The growth of basketball in India has been a steady one over the years, and the country has been receiving help from the sport's most popular league in this regard, both in terms of infrastructure as well as training.
The National Basketball Association (NBA) first made its entry into India by setting up a basketball school in Mumbai in April, 2017. That was then followed by the establishment of the NBA Academy in Greater Noida in the National Capital Region (NCR) along with the opening of several other schools in cities such as New Delhi and Pune.
Firstpost caught up with Kim Bohuny, senior vice-president of NBA's International Basketball Operations, during the recently-concluded Basketball Without Borders (BWB) camp — an event hosted at Greater Noida that witnessed the participation of as many as 66 selected boys and girls from countries across the Asia-Pacific region. Bohuny spoke on a host of topics, from BWB's inception, the growth of the sport in India as well as the women's game. Following are some of the excerpts from the interaction:
Firstpost: Your opinion on the journey of the BWB camp and the impact that it has had on the league.
Kim Bohuny: I'll tell you just how it started, so you know. So in 2001, the Balkan Wars had ended, and Vlade Divac and I were together and he was shooting a public service announcement for the United Nations. The person that was there said: "Vlade, do you think we could ever do a basketball camp and bring young players from each of the six countries that made up former Yugoslavia. Because we’ve tried everything — we tried music, we've tried famous music stars, we've tried other sports, and nothing is working."
Anyway Vlade, who is a Serbian, said to me: "If you call Toni Kukoc (who is Croatian), if Tony's in, I'm in." And I called Tony, and he said "absolutely, we need to do this!" And at that point I believe we had nine players from former Yugoslavia in the NBA. They all agreed to do it, and we brought 60 young men, and we realised that we brought them together, we mixed them all up, made them NBA teams like we're doing here in India right now. And we knew we had something special. So then, we decided to grow it. So it started in 2001, and then 2003 we went to Africa. Then Asia, then Latin America, and then we added Australia and New Zealand to the Asian camp.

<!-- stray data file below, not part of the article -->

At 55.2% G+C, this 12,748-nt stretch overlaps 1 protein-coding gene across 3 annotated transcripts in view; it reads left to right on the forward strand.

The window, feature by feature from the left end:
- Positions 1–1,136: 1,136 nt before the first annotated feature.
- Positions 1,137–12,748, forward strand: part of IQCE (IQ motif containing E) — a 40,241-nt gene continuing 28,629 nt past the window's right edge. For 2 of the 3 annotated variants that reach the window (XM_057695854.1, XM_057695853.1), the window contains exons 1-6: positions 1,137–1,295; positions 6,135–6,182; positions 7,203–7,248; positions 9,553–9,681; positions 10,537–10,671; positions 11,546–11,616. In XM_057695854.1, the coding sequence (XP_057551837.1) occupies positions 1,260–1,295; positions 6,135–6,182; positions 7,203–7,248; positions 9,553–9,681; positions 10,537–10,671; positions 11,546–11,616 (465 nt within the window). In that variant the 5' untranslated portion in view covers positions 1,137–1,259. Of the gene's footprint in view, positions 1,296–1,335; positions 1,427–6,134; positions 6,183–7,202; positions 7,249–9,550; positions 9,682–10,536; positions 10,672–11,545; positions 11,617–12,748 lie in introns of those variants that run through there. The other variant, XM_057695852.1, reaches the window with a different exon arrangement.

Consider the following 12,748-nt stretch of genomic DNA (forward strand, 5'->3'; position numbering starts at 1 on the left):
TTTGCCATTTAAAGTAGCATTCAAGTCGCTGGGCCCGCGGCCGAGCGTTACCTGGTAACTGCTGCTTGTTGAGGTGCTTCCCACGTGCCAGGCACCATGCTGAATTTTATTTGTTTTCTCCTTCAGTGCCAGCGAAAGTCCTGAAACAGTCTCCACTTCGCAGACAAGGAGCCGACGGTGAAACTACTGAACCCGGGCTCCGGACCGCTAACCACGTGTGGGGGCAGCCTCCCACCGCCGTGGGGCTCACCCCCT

So we're thrilled to be here in India now for the second time, and what's really been encouraging to me is two things: One that we continue with the men's camp but we've added the women's camp. And by the way, I talked with our women's coaches, and they said there are four Indian girls that are here that are Division One prospects. It's a huge thing for India. Now we have coaching clinics. We've had the ref clinics. The Indian coaches have been so engaged. We just hope we can walk away (knowing) that Indian basketball has benefitted from this at every level.
FP: So does India have the potential to be a basketball superpower in the coming years?
KB: Well I think India's taking the right steps. You have a very large population that loves sports, right?
FP: Which translates to a big talent pool as well.
KB: Absolutely. And now, think about it. In just a few short years, we've had over 7 million children participating in the Junior NBA here. And I watched the clinic the other day, and those little kids have some real talent. Like I was really impressed with the young boys and girls. But you're getting them bouncing a basketball, so you start a love for sport at an early age.
And now we have 15 basketball schools for kids that want to play after-school weekend programming. And then I think that now with our second Basketball Without Borders, with this academy, you're getting more kids playing, so (coming) to your point, you have a bigger talent pool to pick from to rise them up with an elite development. And I think all of that will translate eventually. It's just going to take a little time to more successful national teams. And I feel like for India, once the national teams — both men and women — are more successful, you've more players playing college ball, G-League, WNBA and hopefully NBA one day, the population will watch and more and more kids will play.